‘Effective Communication’ Archive

Kill The ‘Elevator Pitch’

Perhaps one of the most ineffective ideas perpetuated in our industry is the “elevator pitch.”

ElevatorThe idea of the elevator pitch is that you say something so unique and clever that people will want to talk to you about becoming your client. Can you envision it? You just say the magic words and prospects clamor for your business card. It’s so alluring that I’ve been guilty of wanting to believe this is possible myself. However, I have come to recognize that the key to engaging people, especially wealthy people who have lots of experience with financial advisors and institutions, is to ask great questions. Especially in that first 30 seconds … even if you are actually riding an elevator.

People would rather talk about themselves than listen to other people talk. Even as a cold-calling rookie 30 years ago, I remember that nobody hung up the phone while they were talking! And the same is true in person. People don’t become bored talking with you when they are talking. People don’t perceive you as just another typical FA while they are talking. People don’t conclude that they already have all of their financial affairs taken care of while they are talking. People don’t become uninterested in speaking with you while they are talking.

Ask-The-Right-Questions-So what do you do if you literally have that proverbial 30 seconds in the elevator with someone who could become your next ideal client? Or more likely when you meet someone at a cocktail party or fund-raiser? Ask a great question that gets them talking about something that is meaningful, important, significant and compelling to them. Imagine the elevator doors open, they are still talking, and they would like to continue talking to you. They will be much more receptive to your offer to continue the conversation and, eventually, to your offer to take the next step in the journey of becoming your next ideal client.

While this may seem self-evident, very few FAs have developed this skill.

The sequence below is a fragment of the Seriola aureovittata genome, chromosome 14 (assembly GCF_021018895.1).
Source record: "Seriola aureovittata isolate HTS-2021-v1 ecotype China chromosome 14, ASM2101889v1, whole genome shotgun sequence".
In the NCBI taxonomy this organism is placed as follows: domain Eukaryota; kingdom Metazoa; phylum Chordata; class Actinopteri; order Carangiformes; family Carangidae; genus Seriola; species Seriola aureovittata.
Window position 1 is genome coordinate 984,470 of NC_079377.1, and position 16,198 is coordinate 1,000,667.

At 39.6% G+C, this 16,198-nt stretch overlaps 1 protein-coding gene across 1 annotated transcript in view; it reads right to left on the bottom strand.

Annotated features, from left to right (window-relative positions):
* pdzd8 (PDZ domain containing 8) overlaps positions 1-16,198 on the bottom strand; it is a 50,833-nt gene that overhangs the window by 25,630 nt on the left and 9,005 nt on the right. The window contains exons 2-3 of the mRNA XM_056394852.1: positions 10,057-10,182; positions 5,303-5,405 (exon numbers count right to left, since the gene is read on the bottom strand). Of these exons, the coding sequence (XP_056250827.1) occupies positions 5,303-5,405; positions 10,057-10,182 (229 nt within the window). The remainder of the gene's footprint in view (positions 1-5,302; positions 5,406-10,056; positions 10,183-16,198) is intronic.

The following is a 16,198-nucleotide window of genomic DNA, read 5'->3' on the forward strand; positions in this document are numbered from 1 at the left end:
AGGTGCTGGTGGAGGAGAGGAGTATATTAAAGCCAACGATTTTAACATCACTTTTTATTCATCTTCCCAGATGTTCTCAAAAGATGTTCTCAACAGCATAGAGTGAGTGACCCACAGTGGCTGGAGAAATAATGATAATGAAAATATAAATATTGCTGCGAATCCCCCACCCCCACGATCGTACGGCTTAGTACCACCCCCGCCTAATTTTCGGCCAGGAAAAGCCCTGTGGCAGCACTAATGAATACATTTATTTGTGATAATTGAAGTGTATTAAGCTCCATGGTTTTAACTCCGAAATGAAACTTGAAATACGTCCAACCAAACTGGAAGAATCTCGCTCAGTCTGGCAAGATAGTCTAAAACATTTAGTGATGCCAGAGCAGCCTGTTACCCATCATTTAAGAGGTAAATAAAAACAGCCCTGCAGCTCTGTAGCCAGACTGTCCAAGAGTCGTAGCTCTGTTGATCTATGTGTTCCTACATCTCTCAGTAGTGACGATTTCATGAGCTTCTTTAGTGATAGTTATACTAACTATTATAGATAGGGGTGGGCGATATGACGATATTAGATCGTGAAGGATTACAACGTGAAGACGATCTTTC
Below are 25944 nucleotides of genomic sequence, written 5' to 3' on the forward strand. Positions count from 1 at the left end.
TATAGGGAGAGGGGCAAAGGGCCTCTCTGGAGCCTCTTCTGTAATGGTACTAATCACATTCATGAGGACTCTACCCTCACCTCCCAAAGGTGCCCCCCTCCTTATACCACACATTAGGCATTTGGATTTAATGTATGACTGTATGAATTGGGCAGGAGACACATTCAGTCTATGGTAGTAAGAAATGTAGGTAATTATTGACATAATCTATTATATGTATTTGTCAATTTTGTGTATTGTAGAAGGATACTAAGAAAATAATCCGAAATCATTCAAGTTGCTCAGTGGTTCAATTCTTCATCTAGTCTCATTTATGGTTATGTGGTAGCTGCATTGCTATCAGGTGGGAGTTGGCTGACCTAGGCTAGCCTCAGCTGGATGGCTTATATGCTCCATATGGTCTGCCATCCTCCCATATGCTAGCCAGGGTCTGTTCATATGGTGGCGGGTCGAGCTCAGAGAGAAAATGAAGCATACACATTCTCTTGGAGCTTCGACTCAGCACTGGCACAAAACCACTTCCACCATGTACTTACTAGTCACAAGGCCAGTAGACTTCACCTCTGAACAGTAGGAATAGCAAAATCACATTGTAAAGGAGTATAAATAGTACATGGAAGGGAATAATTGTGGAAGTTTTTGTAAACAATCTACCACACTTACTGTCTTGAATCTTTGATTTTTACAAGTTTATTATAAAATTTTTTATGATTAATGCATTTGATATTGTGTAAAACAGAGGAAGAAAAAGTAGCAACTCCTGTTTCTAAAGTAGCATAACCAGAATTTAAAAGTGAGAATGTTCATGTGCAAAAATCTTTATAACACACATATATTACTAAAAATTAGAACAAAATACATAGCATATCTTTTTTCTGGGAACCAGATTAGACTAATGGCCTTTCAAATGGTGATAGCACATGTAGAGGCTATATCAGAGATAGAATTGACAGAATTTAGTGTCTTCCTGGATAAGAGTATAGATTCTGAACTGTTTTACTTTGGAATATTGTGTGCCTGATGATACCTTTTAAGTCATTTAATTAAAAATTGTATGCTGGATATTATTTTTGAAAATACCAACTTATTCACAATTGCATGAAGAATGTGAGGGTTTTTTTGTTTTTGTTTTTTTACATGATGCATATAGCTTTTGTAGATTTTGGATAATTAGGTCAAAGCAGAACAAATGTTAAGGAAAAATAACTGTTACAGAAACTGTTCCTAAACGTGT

What kind of questions?

First of all, these are definitely not simple-minded conversations about the weather, sports or the news headline of the day. Nor are they questions about the person’s money, the markets, economics or financial planning needs.

In fact, I asked the most interesting and successful people I know to send me their favorite questions and I put them together in a worksheet. I’ve included some of their contributions below:

Scott McKain
www.scottmckain.com
“What’s the one thing you learned growing up that still impacts you today?”

Patricia Fripp
www.fripp.com
“How did you meet and fall in love with your spouse?”

Peter Legge
www.peterlegge.com
“How did you decide to become a ___? What influenced that decision?”

Shep Hyken
www.hyken.com
“What keeps you up at night?”
“What are you reading?”

Dianna Booher
www.booher.com
“It depends on where I am when I ask the question, to whom and the context—serious, private and so forth. Here are three:

“‘Looking back, what would you say has been the happiest time in your life? Now or when you were younger? Or college days? Or just when?’ Then I follow up with, ‘Why do you say that?’”

(The purpose is just to get them talking enthusiastically about a happy time and to find out more about their background.)

“The next question is, ‘What one thing are you most excited about in your business these days?’”